The inhabitants of a Caribbean island which the US navy has used for 60 years as a bombing range, including firing depleted uranium shells, are seeking $100m (£68m) in damages for an abnormally high cancer rate.
Figures compiled in 1990-94 show that the 9,300 islanders of Vieques are 27% more likely to get cancer than those on Puerto Rico, just to the west.
But Dr Rafael Rivera-Castao, who lives on the island, says the rate has risen since then.
"I estimate that the cancer rate here is now 52% more than the Puerto Rico average."
The navy says the island offers the only terrain suitable for its military exercises.
John Arthur Eaves, the lawyer pressing for damages for one-third of islanders, said "I think $100m may turn out to be at the lower end of the scale of what we might get from the navy.
"We have already spent $7m on preparing this case, which we wouldn't have done if we didn't think we had a very good chance of winning."
Nilda Medina, of the Committee for the Rescue and Development of Vieques, said: "For years we have denounced the relationship between the military contamination and the exaggerated levels of cancer on Vieques.
"The heavy metals and other chemical components from explosives dangerous to human health combined with the radioactive uranium projectiles jeopardise the life of Viequenses today as well as future generations."
There was no way to guarantee that the next bomb would not hit one of the uranium shells, dispersing radioactive particles into the air.
Vieques became a cause célèbre 21 months ago after a misdirected shell killed a civilian security guard, and became the catalyst for a re-examination of Puerto Rican relations with the US.
Puerto Rico has been a territory for more than a century and its commonwealth status gives islanders US citizenship, albeit with reduced rights and duties: they cannot vote in presidential elections and do not have to pay federal taxes.
In the most recent referendum on the issue they rejected the idea of becoming the 51st state, but few of them have any interest in independence, despite a new Puerto Rican self-confidence reflected in the success of its sportsmen and such musicians as Ricky Martin.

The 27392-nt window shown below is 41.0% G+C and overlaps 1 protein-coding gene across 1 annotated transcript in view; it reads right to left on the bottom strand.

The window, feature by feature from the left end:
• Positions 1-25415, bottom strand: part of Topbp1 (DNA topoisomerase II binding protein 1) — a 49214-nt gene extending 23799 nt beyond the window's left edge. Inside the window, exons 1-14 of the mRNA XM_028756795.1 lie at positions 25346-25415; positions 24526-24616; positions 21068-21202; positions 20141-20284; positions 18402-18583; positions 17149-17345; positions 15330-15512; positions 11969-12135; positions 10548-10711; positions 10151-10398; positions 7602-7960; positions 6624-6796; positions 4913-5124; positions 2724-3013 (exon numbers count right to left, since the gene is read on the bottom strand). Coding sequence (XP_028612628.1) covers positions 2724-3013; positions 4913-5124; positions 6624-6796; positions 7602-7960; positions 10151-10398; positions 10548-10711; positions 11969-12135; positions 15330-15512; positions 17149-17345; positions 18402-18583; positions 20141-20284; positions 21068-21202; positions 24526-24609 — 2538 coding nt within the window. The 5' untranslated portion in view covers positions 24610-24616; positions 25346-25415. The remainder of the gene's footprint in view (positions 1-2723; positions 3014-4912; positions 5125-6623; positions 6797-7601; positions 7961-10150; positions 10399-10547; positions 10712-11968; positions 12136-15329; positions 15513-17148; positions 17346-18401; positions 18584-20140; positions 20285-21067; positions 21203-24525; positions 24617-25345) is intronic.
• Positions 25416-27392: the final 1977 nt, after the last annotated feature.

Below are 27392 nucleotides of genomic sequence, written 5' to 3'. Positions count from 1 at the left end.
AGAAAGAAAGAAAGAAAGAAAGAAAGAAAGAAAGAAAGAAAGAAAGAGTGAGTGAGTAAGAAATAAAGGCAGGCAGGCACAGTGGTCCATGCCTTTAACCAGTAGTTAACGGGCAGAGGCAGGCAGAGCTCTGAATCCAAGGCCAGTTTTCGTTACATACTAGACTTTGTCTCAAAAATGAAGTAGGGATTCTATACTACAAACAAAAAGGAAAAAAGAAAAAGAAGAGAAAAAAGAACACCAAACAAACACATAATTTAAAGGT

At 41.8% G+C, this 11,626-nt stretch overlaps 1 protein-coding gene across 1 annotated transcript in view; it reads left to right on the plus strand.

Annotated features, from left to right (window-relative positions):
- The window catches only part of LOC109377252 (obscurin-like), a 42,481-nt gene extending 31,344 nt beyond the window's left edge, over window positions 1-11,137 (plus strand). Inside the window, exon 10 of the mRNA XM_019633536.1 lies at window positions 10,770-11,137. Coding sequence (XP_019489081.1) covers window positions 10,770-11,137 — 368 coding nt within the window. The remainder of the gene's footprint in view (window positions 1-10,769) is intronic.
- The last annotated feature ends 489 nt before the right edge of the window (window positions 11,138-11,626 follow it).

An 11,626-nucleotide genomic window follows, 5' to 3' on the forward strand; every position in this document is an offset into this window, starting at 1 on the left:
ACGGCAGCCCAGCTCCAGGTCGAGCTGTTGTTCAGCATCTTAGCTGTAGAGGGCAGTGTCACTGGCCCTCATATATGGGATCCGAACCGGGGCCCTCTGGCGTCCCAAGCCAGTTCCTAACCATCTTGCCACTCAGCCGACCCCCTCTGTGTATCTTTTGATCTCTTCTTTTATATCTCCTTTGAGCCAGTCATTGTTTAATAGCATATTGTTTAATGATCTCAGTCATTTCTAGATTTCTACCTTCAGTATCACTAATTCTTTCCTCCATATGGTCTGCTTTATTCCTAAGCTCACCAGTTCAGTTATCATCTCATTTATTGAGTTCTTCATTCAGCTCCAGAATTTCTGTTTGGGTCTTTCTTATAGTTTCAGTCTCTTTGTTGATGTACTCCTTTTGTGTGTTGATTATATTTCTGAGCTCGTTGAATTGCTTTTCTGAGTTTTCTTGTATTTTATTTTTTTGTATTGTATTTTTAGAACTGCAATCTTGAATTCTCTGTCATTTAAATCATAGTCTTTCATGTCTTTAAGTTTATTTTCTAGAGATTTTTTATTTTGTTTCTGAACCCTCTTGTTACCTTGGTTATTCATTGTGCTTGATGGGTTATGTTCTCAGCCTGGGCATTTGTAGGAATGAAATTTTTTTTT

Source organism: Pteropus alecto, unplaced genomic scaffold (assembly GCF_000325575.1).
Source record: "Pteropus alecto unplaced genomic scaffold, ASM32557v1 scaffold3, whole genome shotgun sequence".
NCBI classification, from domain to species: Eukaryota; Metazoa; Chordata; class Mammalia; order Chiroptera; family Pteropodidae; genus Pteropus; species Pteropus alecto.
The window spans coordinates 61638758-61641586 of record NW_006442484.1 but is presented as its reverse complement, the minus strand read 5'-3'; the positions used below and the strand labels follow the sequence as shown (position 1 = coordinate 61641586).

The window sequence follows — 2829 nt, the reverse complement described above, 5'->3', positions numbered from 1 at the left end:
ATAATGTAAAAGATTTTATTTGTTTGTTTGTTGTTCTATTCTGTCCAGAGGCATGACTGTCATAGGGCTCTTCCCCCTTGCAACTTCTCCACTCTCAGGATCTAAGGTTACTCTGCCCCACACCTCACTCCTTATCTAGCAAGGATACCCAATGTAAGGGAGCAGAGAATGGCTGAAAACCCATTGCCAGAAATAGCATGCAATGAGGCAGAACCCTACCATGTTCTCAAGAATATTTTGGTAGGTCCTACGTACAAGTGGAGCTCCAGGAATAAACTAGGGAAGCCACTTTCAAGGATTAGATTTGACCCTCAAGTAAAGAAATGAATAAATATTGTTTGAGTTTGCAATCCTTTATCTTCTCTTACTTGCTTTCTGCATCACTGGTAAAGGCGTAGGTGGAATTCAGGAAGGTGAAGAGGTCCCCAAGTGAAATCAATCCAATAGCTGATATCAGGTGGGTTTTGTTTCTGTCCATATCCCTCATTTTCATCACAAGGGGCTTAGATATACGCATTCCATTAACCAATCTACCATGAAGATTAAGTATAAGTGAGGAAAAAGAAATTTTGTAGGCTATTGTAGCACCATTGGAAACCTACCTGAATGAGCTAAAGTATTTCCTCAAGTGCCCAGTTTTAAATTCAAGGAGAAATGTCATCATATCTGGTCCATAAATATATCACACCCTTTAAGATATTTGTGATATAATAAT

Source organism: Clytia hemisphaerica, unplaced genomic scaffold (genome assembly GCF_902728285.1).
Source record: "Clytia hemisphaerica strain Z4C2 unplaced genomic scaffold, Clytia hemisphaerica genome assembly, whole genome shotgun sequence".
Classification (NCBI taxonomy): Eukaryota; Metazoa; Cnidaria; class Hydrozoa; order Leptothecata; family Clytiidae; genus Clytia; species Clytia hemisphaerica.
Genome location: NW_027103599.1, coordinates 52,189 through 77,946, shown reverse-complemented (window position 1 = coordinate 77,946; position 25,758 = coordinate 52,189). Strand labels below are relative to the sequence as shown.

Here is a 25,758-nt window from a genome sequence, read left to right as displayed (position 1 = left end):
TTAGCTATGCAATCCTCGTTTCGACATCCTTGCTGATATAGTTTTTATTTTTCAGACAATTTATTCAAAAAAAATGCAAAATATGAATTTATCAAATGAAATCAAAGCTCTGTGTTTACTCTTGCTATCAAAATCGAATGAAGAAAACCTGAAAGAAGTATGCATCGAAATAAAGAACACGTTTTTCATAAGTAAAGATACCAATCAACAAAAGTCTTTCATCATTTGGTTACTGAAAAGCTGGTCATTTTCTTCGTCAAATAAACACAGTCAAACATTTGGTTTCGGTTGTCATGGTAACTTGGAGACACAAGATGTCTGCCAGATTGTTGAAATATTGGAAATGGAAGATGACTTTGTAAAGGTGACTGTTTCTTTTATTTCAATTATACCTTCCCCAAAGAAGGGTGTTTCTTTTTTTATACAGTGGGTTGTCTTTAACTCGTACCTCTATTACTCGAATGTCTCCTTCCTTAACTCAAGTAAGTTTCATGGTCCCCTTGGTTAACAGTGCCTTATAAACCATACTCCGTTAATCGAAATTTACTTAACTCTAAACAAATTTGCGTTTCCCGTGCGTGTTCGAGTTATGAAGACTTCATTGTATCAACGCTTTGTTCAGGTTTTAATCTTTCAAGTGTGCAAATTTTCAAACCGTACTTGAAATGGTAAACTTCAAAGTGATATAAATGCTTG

Anti-American slogans are daubed throughout Vieques, an 18-mile long island on which civilians are confined to the middle third. Yesterday, as every Sunday, protesters rallied in the main town, Isabel Segunda, before driving in a convoy around the island blowing car horns and protesting through loudhailers.
Quite apart from the indignity of their existence on a virtually occupied land, they claim that the navy's presence prevents the development of the island, where tourism is among the few sources of income.
The bombing was halted after the death of the security guard when dissidents camped out on the range, defying the US and its allies, including Britain, to carry on.
They were removed last May after an agreement with Bill Clinton for a referendum in November on whether the navy should stay or go in 2003. President Bush, eager to show empathy with Hispanics, said he would respect the deal.
Bombing resumed last year, but with dummy shells. Puerto Rico's new governor, Sila Calderon, who took office last month, campaigned on an anti-navy platform and tried to persuade Mr Clinton in the last days of he presidency to halt the bombing for good.
Ms Calderon has threatened to remove Puerto Rican guards from the entrance to the firing range and to hold an earlier, rival referendum. She says the bombing noise has produced an usually high rate of heart disease.
© Guardian Newspapers Limited 2001